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What does gay look like? Science is working on it

THE MATING GAME

June 16, 2008|Regina Nuzzo | Special to The Times

Last month, Sen. John McCain dropped by “Saturday Night Live,” drawing laughs from his promise, if elected president, to fight expensive federal projects -- such as, he spoofed, a Department of Defense device to "jam gaydar."

That was a joke. But some scientists are, in a way, working on gaydar, the supposed ability to discern whether a person is homosexual by reading subtle cues from their appearance. Just don't refer to it that way. The preferred term is "sexual orientation correlates."

These scientists are searching for innate traits that might not appear to be related to sexual orientation or even to standard cliches. So measuring a subject's shoe size is permissible; asking about ownership of Barbra Streisand albums would be cheating. Some inborn traits might be expected if homosexuality is -- as most scientists believe -- rooted in biology, and they might provide clues about the biological origins of sexual orientation.

Finding and solidifying these links isn't easy. Studies contradict each other, and some promising paths don't pan out. (A link between male homosexuality and finger lengths isn't holding up, and a claim that gays have distinctive fingerprint ridge patterns is largely discredited.) Scientists don't always agree on how to interpret the results, and more progress has been made with regard to men than to women.

* Big brothers. Study after study -- including one of 87,000 British men published last year -- has found that gay men have more older brothers than straight men do. Only big brothers count. Lesbians don't show such patterns.

The numbers: Each older brother will increase a man's chances of being gay by 33%, says Ray Blanchard of the University of Toronto, an expert on the "big-brother effect." That's not as dramatic as it might sound. A man's chance of being gay is pretty low to begin with -- perhaps as low as 2% (lowered from 10% by researchers in the early 1990s). So having one older brother ups the chance to only about 2.6%.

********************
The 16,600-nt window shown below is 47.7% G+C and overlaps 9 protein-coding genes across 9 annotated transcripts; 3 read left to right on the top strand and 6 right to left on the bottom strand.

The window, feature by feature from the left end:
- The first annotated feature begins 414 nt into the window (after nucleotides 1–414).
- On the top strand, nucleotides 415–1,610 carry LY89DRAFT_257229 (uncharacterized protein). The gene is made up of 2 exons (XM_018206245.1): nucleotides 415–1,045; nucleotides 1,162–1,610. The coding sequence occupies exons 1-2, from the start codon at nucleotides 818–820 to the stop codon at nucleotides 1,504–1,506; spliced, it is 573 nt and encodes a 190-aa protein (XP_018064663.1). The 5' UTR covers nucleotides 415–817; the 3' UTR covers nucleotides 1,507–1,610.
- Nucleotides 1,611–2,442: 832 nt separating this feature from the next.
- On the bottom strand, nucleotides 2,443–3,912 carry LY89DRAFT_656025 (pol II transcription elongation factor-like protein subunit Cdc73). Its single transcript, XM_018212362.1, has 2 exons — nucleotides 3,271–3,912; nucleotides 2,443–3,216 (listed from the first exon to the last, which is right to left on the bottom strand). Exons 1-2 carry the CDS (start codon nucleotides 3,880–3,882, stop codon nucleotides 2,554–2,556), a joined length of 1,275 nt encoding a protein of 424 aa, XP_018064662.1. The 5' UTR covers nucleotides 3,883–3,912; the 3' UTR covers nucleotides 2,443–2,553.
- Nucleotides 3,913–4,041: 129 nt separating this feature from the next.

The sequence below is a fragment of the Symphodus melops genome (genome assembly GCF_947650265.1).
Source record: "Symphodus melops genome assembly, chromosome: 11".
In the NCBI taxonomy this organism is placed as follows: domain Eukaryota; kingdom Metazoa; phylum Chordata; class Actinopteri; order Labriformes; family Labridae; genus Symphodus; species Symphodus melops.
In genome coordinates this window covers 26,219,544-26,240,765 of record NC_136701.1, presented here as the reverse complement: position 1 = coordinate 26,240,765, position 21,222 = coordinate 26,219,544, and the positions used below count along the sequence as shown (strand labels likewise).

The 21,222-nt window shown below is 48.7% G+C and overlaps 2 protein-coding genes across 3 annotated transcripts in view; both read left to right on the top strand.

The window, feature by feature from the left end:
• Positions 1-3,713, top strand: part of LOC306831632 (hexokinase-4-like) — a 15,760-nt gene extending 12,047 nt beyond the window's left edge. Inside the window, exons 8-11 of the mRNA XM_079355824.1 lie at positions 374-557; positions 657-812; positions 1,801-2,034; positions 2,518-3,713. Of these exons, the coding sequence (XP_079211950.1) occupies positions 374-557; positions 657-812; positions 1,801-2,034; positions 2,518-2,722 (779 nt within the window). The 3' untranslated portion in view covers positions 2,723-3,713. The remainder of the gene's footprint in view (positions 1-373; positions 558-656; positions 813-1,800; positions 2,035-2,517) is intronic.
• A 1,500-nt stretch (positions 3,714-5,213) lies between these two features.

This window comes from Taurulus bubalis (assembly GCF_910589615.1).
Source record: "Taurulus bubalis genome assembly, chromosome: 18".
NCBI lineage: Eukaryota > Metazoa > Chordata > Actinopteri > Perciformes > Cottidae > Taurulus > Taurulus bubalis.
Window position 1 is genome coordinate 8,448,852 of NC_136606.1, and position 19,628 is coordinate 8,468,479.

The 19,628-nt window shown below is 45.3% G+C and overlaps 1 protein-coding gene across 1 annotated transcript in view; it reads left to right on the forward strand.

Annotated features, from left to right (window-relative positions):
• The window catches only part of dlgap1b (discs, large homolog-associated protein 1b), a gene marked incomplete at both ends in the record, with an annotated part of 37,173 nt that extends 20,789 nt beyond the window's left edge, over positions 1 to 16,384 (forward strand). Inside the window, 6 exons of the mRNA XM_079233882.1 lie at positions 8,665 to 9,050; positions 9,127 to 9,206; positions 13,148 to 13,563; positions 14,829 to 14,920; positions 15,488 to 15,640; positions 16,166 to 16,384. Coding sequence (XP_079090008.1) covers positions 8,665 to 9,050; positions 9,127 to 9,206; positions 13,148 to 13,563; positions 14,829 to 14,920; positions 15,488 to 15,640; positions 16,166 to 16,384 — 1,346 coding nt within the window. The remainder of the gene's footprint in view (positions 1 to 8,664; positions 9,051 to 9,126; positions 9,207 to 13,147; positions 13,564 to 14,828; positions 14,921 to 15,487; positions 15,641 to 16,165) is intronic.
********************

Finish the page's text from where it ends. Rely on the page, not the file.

What it might mean: Psychological influences are probably not at work, because the pattern holds even for gay men who weren’t raised with their older brothers. Instead, the mother's womb might be key. After giving birth to a boy, her immune system might create antibodies to foreign, male proteins in her bloodstream. Subsequent sons in the womb could be exposed to these "anti-boy" antibodies, which might affect sexual development in the brain.

Accordingly, you'd expect the percentage of gay men in a society to vary depending on demographic differences in family size: One study calculated that a one-child-per-family law would reduce male homosexuality by about 29% from current levels.

* Left hand vs. right hand. The hand you use to sign your name might have something to do with what gender you are drawn to.

The numbers: More lefties -- or at least more somewhat-ambidextrous folks -- crop up in the gay population than among straight people, several studies have shown. An analysis of more than 23,000 men and women from North America and Europe in 2000 found that being non-right-handed seems to increase a man's chances of being gay by about 34%, and a woman's by about 90%.

What it might mean: One guess is that different-than-normal levels of testosterone in the womb -- widely theorized to play a role in determining eventual sexual orientation -- could nudge a fetus toward brain organization that favors left-handedness as well as same-sex attraction.

Another theory is that development of a fetus might be disturbed by factors such as a mother's illness, steering the fetus into being less than strictly right-handed -- and, in some cases, less than strictly heterosexual.

It's a politically sticky idea, says Qazi Rahman of Queen Mary-University of London. "It's essentially saying that homosexual preference . . . is some kind of biological error," he says. (It might tick off the left-handed folks too.)

* Hair whorl. How does your hair grow? This might reflect your sexual orientation.

The numbers: A 2004 study of nearly 500 men -- 272 on Delaware's Rehoboth Beach, popular with gay men, 200 on a beach without that reputation -- found that hair on the heads of men on the gay beach was 3.5 times more likely to grow in a counterclockwise direction. (Scalp hair typically resembles a clockwise-rotating typhoon.)

What it might mean: One theory is that a single gene might influence hair-whorl direction, left-right brain organization and, somehow, sexual orientation. Exactly how it would do all this, however, is anyone's guess.

The study, although intriguing, suffers from a lack of scientific rigor. The author walked around while on vacation, collecting hair-whorl observations on men from a discreet distance. He didn't know anyone's sexual orientation for sure, and didn't objectively examine any scalps up close. Rahman's group is attempting to replicate the results in the lab.

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